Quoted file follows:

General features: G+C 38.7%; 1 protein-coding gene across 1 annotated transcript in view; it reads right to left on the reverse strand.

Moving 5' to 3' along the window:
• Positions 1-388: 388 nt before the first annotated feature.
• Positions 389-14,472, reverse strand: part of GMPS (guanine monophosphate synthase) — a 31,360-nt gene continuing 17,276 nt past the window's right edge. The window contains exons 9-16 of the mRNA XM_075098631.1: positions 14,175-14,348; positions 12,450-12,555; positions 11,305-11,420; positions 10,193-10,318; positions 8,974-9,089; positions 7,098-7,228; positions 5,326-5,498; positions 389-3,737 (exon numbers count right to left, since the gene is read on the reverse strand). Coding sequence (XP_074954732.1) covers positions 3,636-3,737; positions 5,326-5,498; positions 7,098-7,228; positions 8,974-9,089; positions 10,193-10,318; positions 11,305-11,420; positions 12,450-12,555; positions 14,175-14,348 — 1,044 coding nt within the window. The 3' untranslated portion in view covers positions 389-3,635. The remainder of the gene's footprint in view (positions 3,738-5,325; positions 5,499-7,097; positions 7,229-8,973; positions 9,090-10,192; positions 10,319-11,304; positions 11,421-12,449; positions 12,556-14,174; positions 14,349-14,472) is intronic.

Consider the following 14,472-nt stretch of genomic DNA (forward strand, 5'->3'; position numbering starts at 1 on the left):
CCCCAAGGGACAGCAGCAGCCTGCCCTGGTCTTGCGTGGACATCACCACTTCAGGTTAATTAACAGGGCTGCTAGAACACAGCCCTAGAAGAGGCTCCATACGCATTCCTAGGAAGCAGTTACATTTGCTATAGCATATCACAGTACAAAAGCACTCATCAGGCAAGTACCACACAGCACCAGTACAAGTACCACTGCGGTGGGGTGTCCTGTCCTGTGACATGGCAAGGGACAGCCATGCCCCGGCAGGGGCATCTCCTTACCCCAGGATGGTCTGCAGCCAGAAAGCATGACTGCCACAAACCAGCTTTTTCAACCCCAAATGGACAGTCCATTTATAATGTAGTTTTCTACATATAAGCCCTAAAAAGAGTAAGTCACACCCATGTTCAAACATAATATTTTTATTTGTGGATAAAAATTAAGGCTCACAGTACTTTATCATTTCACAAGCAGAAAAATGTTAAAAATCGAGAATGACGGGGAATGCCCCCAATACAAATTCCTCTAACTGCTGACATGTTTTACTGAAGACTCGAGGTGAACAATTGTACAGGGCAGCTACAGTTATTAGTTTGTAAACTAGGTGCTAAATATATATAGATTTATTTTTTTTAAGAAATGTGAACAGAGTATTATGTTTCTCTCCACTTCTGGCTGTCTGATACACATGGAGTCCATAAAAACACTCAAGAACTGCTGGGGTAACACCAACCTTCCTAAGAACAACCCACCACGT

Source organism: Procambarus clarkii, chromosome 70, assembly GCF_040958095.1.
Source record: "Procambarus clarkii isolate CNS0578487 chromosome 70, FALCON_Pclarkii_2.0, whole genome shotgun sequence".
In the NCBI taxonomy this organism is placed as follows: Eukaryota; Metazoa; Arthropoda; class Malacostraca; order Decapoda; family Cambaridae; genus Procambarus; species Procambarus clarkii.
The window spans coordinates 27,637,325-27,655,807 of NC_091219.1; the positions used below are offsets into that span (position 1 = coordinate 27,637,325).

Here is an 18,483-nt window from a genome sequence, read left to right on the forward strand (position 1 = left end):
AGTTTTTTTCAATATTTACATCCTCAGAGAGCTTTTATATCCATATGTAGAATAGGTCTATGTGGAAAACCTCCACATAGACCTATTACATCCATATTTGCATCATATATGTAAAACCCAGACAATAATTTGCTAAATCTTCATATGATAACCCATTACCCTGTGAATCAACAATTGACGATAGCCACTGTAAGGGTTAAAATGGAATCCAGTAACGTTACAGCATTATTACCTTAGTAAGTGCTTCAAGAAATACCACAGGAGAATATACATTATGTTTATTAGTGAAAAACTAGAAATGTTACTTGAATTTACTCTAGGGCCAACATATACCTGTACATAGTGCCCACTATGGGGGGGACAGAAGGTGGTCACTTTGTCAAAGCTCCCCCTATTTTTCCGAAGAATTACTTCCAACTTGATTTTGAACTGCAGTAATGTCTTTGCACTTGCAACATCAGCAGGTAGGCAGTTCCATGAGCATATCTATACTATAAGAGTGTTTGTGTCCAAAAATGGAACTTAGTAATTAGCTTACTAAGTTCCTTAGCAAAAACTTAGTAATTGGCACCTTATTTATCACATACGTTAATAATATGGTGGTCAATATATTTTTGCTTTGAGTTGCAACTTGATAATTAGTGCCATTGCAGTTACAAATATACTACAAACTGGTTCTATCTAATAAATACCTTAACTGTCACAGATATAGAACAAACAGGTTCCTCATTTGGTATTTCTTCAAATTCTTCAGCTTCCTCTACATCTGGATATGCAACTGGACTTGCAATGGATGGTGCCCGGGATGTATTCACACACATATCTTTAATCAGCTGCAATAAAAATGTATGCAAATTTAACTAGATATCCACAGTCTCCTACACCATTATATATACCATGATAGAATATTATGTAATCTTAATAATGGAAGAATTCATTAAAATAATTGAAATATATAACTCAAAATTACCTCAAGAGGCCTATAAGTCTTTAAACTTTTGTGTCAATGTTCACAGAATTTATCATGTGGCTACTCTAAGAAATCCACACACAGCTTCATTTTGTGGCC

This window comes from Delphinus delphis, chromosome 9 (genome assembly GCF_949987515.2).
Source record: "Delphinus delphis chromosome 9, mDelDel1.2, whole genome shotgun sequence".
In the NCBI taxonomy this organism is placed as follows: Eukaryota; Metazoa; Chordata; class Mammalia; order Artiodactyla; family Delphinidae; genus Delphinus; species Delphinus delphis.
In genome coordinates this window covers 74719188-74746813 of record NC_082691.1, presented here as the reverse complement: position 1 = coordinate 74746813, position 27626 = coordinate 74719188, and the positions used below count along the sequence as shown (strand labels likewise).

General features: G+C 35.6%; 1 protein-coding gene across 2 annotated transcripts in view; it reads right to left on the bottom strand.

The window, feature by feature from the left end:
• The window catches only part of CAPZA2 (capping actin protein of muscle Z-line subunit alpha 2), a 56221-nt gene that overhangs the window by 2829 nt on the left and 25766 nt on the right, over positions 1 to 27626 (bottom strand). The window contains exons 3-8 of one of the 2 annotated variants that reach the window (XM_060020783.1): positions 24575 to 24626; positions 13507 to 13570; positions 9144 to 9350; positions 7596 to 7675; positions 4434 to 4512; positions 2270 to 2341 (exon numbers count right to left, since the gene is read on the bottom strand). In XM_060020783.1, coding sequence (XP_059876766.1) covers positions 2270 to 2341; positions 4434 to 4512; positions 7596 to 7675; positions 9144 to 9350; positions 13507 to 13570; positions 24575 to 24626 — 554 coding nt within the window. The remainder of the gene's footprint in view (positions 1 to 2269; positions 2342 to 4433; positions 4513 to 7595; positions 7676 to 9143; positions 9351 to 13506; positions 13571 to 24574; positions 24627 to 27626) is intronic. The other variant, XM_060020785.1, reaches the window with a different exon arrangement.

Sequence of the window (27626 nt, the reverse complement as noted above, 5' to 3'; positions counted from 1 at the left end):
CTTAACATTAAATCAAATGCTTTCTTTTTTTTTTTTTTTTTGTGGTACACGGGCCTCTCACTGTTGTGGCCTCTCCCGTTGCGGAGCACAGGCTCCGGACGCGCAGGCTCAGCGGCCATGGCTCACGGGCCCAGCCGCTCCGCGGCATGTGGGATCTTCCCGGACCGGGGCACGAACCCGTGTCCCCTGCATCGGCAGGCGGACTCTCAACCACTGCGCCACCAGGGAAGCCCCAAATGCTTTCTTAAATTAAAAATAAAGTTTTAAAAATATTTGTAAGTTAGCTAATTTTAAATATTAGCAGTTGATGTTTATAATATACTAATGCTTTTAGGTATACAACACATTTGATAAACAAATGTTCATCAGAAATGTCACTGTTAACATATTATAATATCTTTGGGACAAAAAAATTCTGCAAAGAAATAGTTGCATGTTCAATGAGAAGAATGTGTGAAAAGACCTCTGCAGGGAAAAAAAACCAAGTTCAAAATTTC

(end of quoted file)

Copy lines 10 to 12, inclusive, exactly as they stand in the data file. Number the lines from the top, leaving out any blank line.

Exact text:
The window spans coordinates 27,637,325-27,655,807 of NC_091219.1; the positions used below are offsets into that span (position 1 = coordinate 27,637,325).

Here is an 18,483-nt window from a genome sequence, read left to right on the forward strand (position 1 = left end):
AGTTTTTTTCAATATTTACATCCTCAGAGAGCTTTTATATCCATATGTAGAATAGGTCTATGTGGAAAACCTCCACATAGACCTATTACATCCATATTTGCATCATATATGTAAAACCCAGACAATAATTTGCTAAATCTTCATATGATAACCCATTACCCTGTGAATCAACAATTGACGATAGCCACTGTAAGGGTTAAAATGGAATCCAGTAACGTTACAGCATTATTACCTTAGTAAGTGCTTCAAGAAATACCACAGGAGAATATACATTATGTTTATTAGTGAAAAACTAGAAATGTTACTTGAATTTACTCTAGGGCCAACATATACCTGTACATAGTGCCCACTATGGGGGGGACAGAAGGTGGTCACTTTGTCAAAGCTCCCCCTATTTTTCCGAAGAATTACTTCCAACTTGATTTTGAACTGCAGTAATGTCTTTGCACTTGCAACATCAGCAGGTAGGCAGTTCCATGAGCATATCTATACTATAAGAGTGTTTGTGTCCAAAAATGGAACTTAGTAATTAGCTTACTAAGTTCCTTAGCAAAAACTTAGTAATTGGCACCTTATTTATCACATACGTTAATAATATGGTGGTCAATATATTTTTGCTTTGAGTTGCAACTTGATAATTAGTGCCATTGCAGTTACAAATATACTACAAACTGGTTCTATCTAATAAATACCTTAACTGTCACAGATATAGAACAAACAGGTTCCTCATTTGGTATTTCTTCAAATTCTTCAGCTTCCTCTACATCTGGATATGCAACTGGACTTGCAATGGATGGTGCCCGGGATGTATTCACACACATATCTTTAATCAGCTGCAATAAAAATGTATGCAAATTTAACTAGATATCCACAGTCTCCTACACCATTATATATACCATGATAGAATATTATGTAATCTTAATAATGGAAGAATTCATTAAAATAATTGAAATATATAACTCAAAATTACCTCAAGAGGCCTATAAGTCTTTAAACTTTTGTGTCAATGTTCACAGAATTTATCATGTGGCTACTCTAAGAAATCCACACACAGCTTCATTTTGTGGCC